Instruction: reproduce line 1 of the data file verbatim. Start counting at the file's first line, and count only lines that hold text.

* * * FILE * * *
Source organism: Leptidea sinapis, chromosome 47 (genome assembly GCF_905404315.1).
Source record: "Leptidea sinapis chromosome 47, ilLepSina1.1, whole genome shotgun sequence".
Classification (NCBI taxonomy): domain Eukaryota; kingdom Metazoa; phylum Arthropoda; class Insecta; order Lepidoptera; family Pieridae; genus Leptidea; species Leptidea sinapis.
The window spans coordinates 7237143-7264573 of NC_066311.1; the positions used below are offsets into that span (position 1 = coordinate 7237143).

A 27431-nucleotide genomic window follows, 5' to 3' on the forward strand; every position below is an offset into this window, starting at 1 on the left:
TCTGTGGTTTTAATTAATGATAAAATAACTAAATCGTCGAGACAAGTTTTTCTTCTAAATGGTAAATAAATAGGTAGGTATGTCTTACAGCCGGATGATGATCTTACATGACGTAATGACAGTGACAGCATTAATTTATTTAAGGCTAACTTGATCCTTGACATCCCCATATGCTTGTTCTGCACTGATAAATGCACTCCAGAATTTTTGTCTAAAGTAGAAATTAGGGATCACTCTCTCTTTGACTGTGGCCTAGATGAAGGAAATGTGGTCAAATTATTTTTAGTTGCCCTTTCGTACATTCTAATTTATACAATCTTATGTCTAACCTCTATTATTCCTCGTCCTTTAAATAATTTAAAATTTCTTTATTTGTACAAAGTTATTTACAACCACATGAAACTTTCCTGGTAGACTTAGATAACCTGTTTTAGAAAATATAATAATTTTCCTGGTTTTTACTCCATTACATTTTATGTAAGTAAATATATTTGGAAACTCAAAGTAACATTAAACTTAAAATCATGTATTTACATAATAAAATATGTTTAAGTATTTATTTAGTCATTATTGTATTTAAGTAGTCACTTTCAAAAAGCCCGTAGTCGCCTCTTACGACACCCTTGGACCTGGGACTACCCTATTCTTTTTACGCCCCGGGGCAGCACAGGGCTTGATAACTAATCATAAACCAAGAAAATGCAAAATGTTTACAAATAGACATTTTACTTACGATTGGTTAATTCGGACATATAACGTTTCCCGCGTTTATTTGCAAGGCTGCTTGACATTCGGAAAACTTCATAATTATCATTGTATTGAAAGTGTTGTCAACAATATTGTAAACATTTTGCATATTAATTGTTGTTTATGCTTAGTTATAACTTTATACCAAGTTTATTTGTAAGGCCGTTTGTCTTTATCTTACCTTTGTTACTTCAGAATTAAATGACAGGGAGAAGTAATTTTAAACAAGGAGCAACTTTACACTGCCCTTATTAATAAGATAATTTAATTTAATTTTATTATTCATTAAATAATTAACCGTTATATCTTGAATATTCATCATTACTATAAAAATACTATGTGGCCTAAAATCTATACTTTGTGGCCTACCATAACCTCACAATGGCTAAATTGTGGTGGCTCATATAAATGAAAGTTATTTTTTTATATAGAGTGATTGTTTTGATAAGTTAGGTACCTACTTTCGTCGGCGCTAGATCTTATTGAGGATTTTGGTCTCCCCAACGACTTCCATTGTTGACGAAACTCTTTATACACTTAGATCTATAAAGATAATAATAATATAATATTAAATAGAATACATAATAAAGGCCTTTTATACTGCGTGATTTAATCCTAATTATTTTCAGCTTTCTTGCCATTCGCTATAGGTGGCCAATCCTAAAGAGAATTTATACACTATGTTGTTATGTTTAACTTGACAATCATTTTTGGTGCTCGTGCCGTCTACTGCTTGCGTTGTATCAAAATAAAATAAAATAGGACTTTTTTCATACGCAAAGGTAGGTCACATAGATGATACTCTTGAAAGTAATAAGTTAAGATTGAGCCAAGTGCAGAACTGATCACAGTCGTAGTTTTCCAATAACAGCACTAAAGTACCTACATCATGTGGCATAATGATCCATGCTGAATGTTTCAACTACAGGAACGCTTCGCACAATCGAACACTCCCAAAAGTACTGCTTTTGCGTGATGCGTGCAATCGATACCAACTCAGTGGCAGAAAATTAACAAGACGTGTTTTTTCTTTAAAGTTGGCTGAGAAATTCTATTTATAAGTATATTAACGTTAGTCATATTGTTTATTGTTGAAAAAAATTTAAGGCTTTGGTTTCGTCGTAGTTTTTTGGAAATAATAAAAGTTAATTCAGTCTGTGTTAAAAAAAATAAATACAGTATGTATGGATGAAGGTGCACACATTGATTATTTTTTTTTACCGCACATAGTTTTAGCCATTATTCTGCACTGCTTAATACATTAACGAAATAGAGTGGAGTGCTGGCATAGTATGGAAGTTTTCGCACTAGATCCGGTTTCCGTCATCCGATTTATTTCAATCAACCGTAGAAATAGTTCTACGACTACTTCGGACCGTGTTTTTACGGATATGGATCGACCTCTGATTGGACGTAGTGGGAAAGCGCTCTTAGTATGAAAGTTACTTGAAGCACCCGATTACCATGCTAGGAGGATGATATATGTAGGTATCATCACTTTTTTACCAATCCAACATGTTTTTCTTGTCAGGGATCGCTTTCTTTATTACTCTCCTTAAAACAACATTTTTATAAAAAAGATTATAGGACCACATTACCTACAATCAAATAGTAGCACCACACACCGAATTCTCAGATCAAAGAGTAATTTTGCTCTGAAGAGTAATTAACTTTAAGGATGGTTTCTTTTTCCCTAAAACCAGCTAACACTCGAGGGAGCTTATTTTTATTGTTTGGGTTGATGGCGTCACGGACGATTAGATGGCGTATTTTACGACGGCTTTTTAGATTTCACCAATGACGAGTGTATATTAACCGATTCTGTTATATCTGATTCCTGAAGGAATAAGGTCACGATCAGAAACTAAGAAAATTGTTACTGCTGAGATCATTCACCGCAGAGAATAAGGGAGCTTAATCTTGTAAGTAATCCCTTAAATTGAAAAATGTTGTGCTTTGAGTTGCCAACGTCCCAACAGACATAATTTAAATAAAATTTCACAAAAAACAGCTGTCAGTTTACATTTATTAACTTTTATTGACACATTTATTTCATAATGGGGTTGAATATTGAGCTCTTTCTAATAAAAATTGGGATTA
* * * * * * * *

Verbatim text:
Source organism: Leptidea sinapis, chromosome 47 (genome assembly GCF_905404315.1).